Monday roundup: Alaska journalists raise concerns; Obama renominates CPB board member

• A lengthy Columbia Journalism Review feature focuses on a conflict over journalistic ethics at Anchorage-based Alaska Public Media. CFO Bernie Washington has been nominated to serve on the State Assessment Review Board, which helps to determine revenues from oil taxes in the state. APM journalists are concerned about Washington’s appointment compromising the network’s coverage of the review board. “We are aghast, quite frankly, aghast that our management doesn’t understand that this is a solid, more than apparent conflict of interest,” Steve Heimel, host of Talk of Alaska, told CJR.

• President Obama will nominate Elizabeth Sembler for a second term on the CPB board, the White House announced Thursday. Sembler joined the board in 2008 as an appointee of President Bush; her term expires this year. She currently serves as the board’s vice chair.

CPB gives $1 million to build and expand emergency communication services

Five pubcasting stations are receiving a total of $1 million in grants from CPB to expand emergency alert and communications services. CPB announced the grants today to WSKG in Binghamton, N.Y.; Maine Public Broadcasting Network; Vegas PBS in Nevada; WGBH in Boston; and Twin Cities Public Television in St. Paul, Minn. Each will work with community partners and other pubmedia entities to acquire or develop digital wireless technology to assist first responders, emergency-management agencies and the public during disasters. Using pubmedia digital broadcasting technology, officials can send emergency information through text, audio and video.

TPT rebrands youth initiative as ReWire

Twin Cities Public Television has adopted the name ReWire for the statewide network’s youth programming and engagement initiative. TPT settled on the name after its previous branding, Open Air, attracted a trademark infringement and violation suit from Colorado Public Radio. “Our vision is to rewire public media’s relationship to the world, and your relationship with public media,” Andi McDaniel, ReWire’s project manager, wrote in a re-introductory blog post Oct. 25. “[ReWire is] about connecting with our audience in new ways — through digital content, through collaborative approaches to storytelling, through interactive events, fresh takes on classic and new programming and much more.”

With Sparticl, TPT hopes to make STEM learning fun

Twin Cities Public Television launched Sparticl, a new STEM-focused sharing website geared toward middle-school students, Oct. 1 with support from a major corporate sponsor. Manufacturing company 3M backed more than two years of research and development of the site prior to its launch early this month. Sparticl curates links to articles, videos and games built around Science, Technology, Engineering and Mathematics–related themes, ranging from the environment to nutrition to outer space. Links are geared toward an audience of seventh- through ninth-graders.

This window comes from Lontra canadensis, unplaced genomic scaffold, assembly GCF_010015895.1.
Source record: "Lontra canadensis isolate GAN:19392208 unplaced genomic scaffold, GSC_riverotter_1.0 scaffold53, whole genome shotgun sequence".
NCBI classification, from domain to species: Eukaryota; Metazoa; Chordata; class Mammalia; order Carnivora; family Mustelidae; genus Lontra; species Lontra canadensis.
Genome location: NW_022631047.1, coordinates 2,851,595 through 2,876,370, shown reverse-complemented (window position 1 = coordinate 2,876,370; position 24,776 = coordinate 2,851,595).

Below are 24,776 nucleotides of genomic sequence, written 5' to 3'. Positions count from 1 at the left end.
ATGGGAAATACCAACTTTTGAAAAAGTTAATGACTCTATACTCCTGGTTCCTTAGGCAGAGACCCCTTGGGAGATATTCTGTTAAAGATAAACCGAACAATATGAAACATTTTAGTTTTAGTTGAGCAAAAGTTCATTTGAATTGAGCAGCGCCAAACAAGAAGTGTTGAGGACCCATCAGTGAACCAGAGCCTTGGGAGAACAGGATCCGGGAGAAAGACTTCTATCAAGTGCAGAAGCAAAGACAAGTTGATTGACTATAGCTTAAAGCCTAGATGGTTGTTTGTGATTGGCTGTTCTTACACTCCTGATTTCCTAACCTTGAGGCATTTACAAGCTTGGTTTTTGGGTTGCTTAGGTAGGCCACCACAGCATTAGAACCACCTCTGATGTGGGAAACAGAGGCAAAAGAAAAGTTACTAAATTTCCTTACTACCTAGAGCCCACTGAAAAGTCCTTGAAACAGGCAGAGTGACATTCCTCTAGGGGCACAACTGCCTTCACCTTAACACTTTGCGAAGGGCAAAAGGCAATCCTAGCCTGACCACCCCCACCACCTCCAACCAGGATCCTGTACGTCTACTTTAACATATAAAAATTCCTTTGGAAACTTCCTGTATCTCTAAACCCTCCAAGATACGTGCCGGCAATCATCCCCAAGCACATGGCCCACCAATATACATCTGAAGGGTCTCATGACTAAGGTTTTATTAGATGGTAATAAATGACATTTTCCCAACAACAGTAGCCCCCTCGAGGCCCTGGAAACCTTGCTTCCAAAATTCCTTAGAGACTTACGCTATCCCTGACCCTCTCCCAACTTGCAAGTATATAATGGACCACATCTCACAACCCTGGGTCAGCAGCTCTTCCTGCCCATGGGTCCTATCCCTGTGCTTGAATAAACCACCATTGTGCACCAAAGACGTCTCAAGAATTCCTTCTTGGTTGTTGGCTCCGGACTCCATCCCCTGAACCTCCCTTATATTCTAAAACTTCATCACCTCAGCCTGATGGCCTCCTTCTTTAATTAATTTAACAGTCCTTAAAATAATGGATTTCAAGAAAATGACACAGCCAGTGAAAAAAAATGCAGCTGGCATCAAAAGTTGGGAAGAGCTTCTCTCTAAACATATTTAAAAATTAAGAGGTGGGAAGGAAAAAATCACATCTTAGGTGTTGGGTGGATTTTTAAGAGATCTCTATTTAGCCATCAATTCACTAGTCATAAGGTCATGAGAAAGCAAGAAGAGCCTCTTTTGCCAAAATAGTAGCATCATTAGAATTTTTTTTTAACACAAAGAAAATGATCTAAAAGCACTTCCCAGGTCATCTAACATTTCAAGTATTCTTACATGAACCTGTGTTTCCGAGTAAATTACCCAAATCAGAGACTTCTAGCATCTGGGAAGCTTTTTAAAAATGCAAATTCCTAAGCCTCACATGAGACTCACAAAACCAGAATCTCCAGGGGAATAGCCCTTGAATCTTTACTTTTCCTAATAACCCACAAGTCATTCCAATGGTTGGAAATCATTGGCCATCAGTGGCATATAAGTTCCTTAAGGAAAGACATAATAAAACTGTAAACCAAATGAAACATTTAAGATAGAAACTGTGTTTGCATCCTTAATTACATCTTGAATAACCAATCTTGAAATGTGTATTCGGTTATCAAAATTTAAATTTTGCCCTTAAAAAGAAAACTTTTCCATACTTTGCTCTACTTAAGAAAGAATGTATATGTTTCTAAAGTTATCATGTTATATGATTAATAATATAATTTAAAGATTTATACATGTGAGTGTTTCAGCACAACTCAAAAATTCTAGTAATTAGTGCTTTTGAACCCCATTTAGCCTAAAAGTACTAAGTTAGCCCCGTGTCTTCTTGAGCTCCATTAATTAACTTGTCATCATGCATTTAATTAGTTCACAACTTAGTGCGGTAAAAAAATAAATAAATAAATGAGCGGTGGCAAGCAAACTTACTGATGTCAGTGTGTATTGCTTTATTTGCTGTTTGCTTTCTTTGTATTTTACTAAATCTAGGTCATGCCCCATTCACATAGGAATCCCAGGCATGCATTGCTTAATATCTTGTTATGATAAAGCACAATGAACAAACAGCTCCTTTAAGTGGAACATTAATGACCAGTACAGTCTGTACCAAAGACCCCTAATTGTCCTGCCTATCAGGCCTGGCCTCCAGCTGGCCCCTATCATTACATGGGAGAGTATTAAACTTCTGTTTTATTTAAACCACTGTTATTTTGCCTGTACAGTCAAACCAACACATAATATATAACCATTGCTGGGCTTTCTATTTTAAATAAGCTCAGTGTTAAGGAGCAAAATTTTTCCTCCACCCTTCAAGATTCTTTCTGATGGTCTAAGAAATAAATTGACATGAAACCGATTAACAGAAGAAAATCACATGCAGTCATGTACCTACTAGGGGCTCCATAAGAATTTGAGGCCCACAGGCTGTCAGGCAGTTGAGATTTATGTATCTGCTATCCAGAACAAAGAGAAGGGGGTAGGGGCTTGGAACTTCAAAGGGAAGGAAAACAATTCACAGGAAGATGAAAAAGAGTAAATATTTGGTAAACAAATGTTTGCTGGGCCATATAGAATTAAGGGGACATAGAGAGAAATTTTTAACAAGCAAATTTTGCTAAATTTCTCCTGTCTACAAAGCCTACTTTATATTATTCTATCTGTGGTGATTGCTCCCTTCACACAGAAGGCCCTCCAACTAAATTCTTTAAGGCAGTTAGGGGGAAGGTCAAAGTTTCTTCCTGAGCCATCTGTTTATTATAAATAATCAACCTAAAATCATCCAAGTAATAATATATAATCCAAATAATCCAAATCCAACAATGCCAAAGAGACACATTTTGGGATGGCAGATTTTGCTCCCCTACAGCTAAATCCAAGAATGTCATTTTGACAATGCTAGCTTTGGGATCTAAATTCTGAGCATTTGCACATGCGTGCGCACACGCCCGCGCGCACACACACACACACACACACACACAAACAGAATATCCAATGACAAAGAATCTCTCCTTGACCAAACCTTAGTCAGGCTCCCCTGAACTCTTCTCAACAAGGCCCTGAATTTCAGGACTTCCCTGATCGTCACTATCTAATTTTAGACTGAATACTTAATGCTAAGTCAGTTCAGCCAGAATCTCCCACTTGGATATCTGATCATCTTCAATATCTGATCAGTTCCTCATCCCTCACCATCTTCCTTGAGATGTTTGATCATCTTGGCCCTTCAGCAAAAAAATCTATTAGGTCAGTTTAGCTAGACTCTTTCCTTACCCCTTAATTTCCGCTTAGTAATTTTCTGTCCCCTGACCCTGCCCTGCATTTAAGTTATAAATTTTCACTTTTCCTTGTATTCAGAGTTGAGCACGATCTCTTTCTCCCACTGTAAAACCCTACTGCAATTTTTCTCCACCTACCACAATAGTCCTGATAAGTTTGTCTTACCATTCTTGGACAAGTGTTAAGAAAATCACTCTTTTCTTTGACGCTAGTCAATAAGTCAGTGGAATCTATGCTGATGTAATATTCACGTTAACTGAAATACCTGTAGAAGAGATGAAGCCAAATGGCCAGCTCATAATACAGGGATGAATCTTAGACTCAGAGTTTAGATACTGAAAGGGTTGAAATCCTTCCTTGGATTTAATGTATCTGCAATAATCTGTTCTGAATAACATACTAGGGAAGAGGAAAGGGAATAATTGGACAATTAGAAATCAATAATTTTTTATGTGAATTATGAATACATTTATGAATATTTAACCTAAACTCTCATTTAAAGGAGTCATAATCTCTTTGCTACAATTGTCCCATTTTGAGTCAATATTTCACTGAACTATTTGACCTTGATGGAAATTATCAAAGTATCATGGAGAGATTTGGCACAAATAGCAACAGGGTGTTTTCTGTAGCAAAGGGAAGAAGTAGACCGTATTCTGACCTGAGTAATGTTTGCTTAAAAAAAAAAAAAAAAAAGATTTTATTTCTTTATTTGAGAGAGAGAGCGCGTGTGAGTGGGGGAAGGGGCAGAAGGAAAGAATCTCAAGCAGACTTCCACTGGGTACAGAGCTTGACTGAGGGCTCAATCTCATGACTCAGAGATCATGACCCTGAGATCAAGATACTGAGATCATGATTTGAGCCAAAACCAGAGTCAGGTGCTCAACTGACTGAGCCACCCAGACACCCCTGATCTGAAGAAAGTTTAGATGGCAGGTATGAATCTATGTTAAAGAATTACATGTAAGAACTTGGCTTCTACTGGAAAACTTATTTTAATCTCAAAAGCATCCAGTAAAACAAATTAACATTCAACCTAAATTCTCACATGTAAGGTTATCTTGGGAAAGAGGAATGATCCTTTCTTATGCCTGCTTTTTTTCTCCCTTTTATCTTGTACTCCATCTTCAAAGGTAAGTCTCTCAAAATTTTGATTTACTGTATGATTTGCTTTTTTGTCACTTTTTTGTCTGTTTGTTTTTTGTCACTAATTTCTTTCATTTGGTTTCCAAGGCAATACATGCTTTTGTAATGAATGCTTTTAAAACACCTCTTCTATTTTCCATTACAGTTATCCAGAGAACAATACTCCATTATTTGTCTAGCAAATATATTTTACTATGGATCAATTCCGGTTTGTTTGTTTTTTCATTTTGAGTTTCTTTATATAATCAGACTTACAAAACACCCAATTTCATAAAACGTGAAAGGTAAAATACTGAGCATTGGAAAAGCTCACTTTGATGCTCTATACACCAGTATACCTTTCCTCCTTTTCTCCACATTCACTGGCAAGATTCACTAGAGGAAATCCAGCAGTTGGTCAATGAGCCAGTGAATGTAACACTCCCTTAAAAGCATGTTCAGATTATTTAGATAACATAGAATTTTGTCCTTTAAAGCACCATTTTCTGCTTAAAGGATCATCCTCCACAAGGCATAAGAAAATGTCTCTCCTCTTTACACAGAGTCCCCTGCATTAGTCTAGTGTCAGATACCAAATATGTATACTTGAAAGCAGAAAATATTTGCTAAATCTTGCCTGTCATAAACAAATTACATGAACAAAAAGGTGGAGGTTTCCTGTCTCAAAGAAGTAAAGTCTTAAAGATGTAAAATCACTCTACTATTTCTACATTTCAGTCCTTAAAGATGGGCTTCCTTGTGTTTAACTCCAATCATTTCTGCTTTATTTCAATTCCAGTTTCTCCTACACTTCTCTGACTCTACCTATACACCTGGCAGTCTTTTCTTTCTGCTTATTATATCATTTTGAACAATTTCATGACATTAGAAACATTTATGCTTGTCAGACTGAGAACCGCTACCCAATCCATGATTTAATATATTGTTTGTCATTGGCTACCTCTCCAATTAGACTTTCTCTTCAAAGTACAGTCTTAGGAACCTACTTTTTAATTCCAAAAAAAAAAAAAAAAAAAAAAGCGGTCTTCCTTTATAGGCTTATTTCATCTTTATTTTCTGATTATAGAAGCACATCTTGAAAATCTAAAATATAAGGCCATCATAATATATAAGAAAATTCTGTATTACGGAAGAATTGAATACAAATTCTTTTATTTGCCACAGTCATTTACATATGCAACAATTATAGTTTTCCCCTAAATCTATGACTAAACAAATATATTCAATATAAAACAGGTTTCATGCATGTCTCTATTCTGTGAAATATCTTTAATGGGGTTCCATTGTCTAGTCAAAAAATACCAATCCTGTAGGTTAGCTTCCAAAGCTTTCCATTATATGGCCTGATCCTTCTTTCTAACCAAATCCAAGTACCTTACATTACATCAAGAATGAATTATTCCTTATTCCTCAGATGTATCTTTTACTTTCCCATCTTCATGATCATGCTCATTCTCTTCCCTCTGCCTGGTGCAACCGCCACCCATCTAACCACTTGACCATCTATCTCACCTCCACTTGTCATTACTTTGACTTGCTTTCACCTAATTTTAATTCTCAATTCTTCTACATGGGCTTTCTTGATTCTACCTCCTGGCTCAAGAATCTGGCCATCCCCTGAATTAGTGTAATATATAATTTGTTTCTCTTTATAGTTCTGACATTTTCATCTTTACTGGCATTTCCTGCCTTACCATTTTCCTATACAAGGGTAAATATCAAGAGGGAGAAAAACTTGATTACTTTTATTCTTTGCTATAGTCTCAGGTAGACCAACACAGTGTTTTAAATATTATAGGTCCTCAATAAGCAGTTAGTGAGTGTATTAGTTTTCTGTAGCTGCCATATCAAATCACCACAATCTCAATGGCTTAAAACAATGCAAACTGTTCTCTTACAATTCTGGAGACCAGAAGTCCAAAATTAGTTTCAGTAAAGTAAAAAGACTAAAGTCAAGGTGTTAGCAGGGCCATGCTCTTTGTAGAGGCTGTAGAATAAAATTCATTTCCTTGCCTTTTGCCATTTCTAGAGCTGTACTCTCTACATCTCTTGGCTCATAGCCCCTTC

After lawsuit from Colorado Public Radio, TPT drops Open Air name

Following legal pressure from another public media outlet, Twin Cities Public Television is rebranding its younger-viewer outreach initiative five months after its initial launch. Andi McDaniel, manager of TPT’s Open Air project, announced Oct. 15 on the project blog that the network would be changing the name, citing “the fact that there are other public media brethren entities using the name” as one of the reasons behind the change. In July, Colorado Public Radio filed a trademark infringement and violation suit against TPT in federal court over use of “Open Air,” which is also the name of a Denver-area Triple-A music station that CPR has operated since 2011. McDaniel also wrote that the Open Air name became less useful for the brand “as our work progressed and we gained focus,” and that TPT began brainstorming a new name in August.

Next Avenue, pubmedia site for seniors, sees “win-win” in partnership with RLTV

Next Avenue — the online magazine for Americans aged 50 years and older created by Twin Cities Public Television — is now sharing its content with RLTV, a cable and online network for seniors. The agreement, announced Jan. 2, marks the beginning of a targeted syndication push, said Next Avenue Executive Director Judy Diaz. “We’re investing a lot in content, not just in money but in the time it takes to create the pieces,” she said. The plan is a win-win, expanding Next Avenue’s content distribution while raising revenue, Diaz said.

Next Avenue will use Web to super-serve a (slightly) younger PBS audience

When Jim Pagliarini and Judy Diaz say public TV should pay more attention to a younger audience, they’re not thinking of viewers in their 20s and 30s. Their Next Avenue project, based at Twin Cities Public Television, aims at Boomers, the big generation now between the ages of 45 and 65, with its biggest numbers toward the younger end. In contrast, 60 percent of PBS’s audience is over 60, Diaz says, though it has many Boomer viewers. “We’re not reaching them, and we’re not engaging them now,” says Diaz. Boomers — “that’s an NPR audience,” she adds.


The makers of Liberty!, which airs Nov. 23-25 on PBS stations, are trying nothing less than to renovate the dusty reputation of the country’s founding fathers and their revolution. “People sort of consider it inherently boring — long-ago, far-away people in funny wigs, saying profound things you don’t quite understand,” says Ronald Blumer, writer and co-producer of Liberty! Not so! The producers summon up Ben Franklin to look viewers in the eye, and dozens of his contemporaries to admit they don’t know what will happen next in this Revolutionary War.